Some people compile lists of things to do before they die; I have a mental one of things to avoid, such as cancer, broken limbs, root canal work - and mowing the lawn.
Cutting grass was not a problem at the bad place: there wasn’t any. I adored the house previous to that, but unfortunately that warm, fuzzy feeling didn’t extend to tending the garden. I would occasionally pull a couple of thistles but the grass and hedge were rampant. The cats liked it: my parents didn’t. Eventually, my dad would become so embarrassed that he and my brother would descend, armed with garden implements to tidy it up. I would smile secretly to myself: mission accomplished.
I also have warm and fuzzy feelings towards my current home; I also have, as a condition of tenancy, to keep the garden presentable. Last week, after nagging him from the day he returned home from university, I cornered my brother and forced him to come and cut the grass.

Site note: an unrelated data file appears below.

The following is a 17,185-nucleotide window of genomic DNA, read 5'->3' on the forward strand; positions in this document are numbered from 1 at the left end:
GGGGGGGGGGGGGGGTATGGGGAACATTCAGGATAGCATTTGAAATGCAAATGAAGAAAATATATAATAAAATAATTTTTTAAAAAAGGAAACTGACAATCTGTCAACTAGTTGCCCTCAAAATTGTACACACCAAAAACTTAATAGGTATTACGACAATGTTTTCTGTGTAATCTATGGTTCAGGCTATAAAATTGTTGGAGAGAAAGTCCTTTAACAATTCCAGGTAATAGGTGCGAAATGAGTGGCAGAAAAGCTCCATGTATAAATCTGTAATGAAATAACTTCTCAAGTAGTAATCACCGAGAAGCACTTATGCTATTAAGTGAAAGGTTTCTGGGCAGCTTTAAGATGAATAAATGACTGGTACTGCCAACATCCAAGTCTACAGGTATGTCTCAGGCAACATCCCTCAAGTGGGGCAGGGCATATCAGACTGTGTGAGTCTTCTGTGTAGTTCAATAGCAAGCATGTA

He appeared with grandad’s hover mower. “He’s going to buy a smaller one at the weekend,” said my brother, “so you can keep this one here.” It is now living in the shed. I try not to look at it when I go in for the horse feed.
The first cut, so they tell me, is the hardest of the year. Once the worst of it had been slashed through, my brother made me try. “It’s just like Hoovering,” he said. I didn’t tell him that I also avoid that whenever possible.
I was instructed to mow again at the start of the week. I didn’t, and now multiple treacherous green shoots are pushing up through the dry cuttings that I failed to rake off the lawn.
There is a bowling green close to my house. At the moment, a battalion of groundsmen, armed with machines sounding like demented dentists’ drills, are attacking all signs of growth. When they are finished, the green will look as if it has been trimmed with nail scissors. Compared to that, I simply can’t cut it.